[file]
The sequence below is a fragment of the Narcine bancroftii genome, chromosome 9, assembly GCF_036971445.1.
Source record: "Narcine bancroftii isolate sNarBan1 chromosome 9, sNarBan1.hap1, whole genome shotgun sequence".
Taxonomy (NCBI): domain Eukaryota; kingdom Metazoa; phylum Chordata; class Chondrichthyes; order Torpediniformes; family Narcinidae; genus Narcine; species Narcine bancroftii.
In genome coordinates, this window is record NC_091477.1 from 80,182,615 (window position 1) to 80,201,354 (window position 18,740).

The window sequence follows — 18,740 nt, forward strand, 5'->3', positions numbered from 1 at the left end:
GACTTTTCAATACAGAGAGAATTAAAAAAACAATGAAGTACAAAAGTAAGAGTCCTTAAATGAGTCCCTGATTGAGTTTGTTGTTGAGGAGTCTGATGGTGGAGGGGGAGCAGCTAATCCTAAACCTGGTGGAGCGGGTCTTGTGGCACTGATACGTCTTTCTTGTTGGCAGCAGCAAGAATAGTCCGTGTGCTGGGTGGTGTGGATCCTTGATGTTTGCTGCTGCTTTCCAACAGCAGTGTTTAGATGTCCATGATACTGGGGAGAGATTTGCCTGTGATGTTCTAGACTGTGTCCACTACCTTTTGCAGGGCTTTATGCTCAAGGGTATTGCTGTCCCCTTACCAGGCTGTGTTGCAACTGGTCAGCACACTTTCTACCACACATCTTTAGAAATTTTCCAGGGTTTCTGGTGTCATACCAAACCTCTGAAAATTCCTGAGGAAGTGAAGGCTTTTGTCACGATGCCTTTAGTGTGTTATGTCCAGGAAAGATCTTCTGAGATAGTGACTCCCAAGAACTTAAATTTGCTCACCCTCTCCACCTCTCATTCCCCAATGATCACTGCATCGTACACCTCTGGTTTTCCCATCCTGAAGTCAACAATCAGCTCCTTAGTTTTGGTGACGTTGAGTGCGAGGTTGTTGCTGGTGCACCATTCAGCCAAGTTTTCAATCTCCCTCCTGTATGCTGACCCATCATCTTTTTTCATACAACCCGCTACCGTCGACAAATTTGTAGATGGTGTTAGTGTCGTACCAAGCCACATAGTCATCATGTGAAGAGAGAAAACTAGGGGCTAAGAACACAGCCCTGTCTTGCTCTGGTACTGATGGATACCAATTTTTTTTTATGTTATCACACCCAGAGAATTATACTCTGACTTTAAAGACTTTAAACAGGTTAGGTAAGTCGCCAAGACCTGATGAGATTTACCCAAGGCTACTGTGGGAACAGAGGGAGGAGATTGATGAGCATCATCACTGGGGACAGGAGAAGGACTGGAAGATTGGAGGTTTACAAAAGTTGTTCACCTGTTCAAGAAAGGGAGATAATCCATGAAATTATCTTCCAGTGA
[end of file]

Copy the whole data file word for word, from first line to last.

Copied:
The sequence below is a fragment of the Narcine bancroftii genome, chromosome 9, assembly GCF_036971445.1.
Source record: "Narcine bancroftii isolate sNarBan1 chromosome 9, sNarBan1.hap1, whole genome shotgun sequence".
Taxonomy (NCBI): domain Eukaryota; kingdom Metazoa; phylum Chordata; class Chondrichthyes; order Torpediniformes; family Narcinidae; genus Narcine; species Narcine bancroftii.
In genome coordinates, this window is record NC_091477.1 from 80,182,615 (window position 1) to 80,201,354 (window position 18,740).

The window sequence follows — 18,740 nt, forward strand, 5'->3', positions numbered from 1 at the left end:
GACTTTTCAATACAGAGAGAATTAAAAAAACAATGAAGTACAAAAGTAAGAGTCCTTAAATGAGTCCCTGATTGAGTTTGTTGTTGAGGAGTCTGATGGTGGAGGGGGAGCAGCTAATCCTAAACCTGGTGGAGCGGGTCTTGTGGCACTGATACGTCTTTCTTGTTGGCAGCAGCAAGAATAGTCCGTGTGCTGGGTGGTGTGGATCCTTGATGTTTGCTGCTGCTTTCCAACAGCAGTGTTTAGATGTCCATGATACTGGGGAGAGATTTGCCTGTGATGTTCTAGACTGTGTCCACTACCTTTTGCAGGGCTTTATGCTCAAGGGTATTGCTGTCCCCTTACCAGGCTGTGTTGCAACTGGTCAGCACACTTTCTACCACACATCTTTAGAAATTTTCCAGGGTTTCTGGTGTCATACCAAACCTCTGAAAATTCCTGAGGAAGTGAAGGCTTTTGTCACGATGCCTTTAGTGTGTTATGTCCAGGAAAGATCTTCTGAGATAGTGACTCCCAAGAACTTAAATTTGCTCACCCTCTCCACCTCTCATTCCCCAATGATCACTGCATCGTACACCTCTGGTTTTCCCATCCTGAAGTCAACAATCAGCTCCTTAGTTTTGGTGACGTTGAGTGCGAGGTTGTTGCTGGTGCACCATTCAGCCAAGTTTTCAATCTCCCTCCTGTATGCTGACCCATCATCTTTTTTCATACAACCCGCTACCGTCGACAAATTTGTAGATGGTGTTAGTGTCGTACCAAGCCACATAGTCATCATGTGAAGAGAGAAAACTAGGGGCTAAGAACACAGCCCTGTCTTGCTCTGGTACTGATGGATACCAATTTTTTTTTATGTTATCACACCCAGAGAATTATACTCTGACTTTAAAGACTTTAAACAGGTTAGGTAAGTCGCCAAGACCTGATGAGATTTACCCAAGGCTACTGTGGGAACAGAGGGAGGAGATTGATGAGCATCATCACTGGGGACAGGAGAAGGACTGGAAGATTGGAGGTTTACAAAAGTTGTTCACCTGTTCAAGAAAGGGAGATAATCCATGAAATTATCTTCCAGTGA